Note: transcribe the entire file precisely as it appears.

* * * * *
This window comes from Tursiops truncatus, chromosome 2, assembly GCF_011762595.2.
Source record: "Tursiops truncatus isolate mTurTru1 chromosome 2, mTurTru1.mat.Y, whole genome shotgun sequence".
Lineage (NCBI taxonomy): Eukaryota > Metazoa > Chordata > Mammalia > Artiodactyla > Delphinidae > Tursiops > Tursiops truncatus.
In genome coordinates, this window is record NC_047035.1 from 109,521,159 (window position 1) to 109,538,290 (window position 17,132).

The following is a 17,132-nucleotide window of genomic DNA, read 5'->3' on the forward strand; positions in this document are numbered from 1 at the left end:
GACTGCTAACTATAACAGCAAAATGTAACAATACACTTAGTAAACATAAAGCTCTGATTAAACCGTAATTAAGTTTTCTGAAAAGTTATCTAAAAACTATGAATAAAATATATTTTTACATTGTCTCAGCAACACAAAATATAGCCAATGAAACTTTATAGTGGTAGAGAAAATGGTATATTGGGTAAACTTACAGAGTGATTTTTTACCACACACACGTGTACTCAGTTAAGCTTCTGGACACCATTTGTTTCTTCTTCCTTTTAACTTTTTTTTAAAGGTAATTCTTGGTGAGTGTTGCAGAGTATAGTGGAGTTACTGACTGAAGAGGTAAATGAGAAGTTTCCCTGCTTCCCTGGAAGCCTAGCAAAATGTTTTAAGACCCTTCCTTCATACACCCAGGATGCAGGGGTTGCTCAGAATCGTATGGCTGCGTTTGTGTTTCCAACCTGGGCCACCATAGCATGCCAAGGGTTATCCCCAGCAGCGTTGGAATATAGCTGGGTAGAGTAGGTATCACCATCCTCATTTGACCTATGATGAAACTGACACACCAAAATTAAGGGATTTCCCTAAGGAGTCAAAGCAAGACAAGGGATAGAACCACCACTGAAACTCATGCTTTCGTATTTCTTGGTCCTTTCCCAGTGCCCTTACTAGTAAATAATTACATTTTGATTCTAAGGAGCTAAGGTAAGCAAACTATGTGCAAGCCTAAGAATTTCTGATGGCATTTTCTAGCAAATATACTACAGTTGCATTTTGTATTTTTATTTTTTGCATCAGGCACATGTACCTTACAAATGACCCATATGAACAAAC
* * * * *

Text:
This window comes from Tursiops truncatus, chromosome 2, assembly GCF_011762595.2.
Source record: "Tursiops truncatus isolate mTurTru1 chromosome 2, mTurTru1.mat.Y, whole genome shotgun sequence".
Lineage (NCBI taxonomy): Eukaryota > Metazoa > Chordata > Mammalia > Artiodactyla > Delphinidae > Tursiops > Tursiops truncatus.
In genome coordinates, this window is record NC_047035.1 from 109,521,159 (window position 1) to 109,538,290 (window position 17,132).

The following is a 17,132-nucleotide window of genomic DNA, read 5'->3' on the forward strand; positions in this document are numbered from 1 at the left end:
GACTGCTAACTATAACAGCAAAATGTAACAATACACTTAGTAAACATAAAGCTCTGATTAAACCGTAATTAAGTTTTCTGAAAAGTTATCTAAAAACTATGAATAAAATATATTTTTACATTGTCTCAGCAACACAAAATATAGCCAATGAAACTTTATAGTGGTAGAGAAAATGGTATATTGGGTAAACTTACAGAGTGATTTTTTACCACACACACGTGTACTCAGTTAAGCTTCTGGACACCATTTGTTTCTTCTTCCTTTTAACTTTTTTTTAAAGGTAATTCTTGGTGAGTGTTGCAGAGTATAGTGGAGTTACTGACTGAAGAGGTAAATGAGAAGTTTCCCTGCTTCCCTGGAAGCCTAGCAAAATGTTTTAAGACCCTTCCTTCATACACCCAGGATGCAGGGGTTGCTCAGAATCGTATGGCTGCGTTTGTGTTTCCAACCTGGGCCACCATAGCATGCCAAGGGTTATCCCCAGCAGCGTTGGAATATAGCTGGGTAGAGTAGGTATCACCATCCTCATTTGACCTATGATGAAACTGACACACCAAAATTAAGGGATTTCCCTAAGGAGTCAAAGCAAGACAAGGGATAGAACCACCACTGAAACTCATGCTTTCGTATTTCTTGGTCCTTTCCCAGTGCCCTTACTAGTAAATAATTACATTTTGATTCTAAGGAGCTAAGGTAAGCAAACTATGTGCAAGCCTAAGAATTTCTGATGGCATTTTCTAGCAAATATACTACAGTTGCATTTTGTATTTTTATTTTTTGCATCAGGCACATGTACCTTACAAATGACCCATATGAACAAAC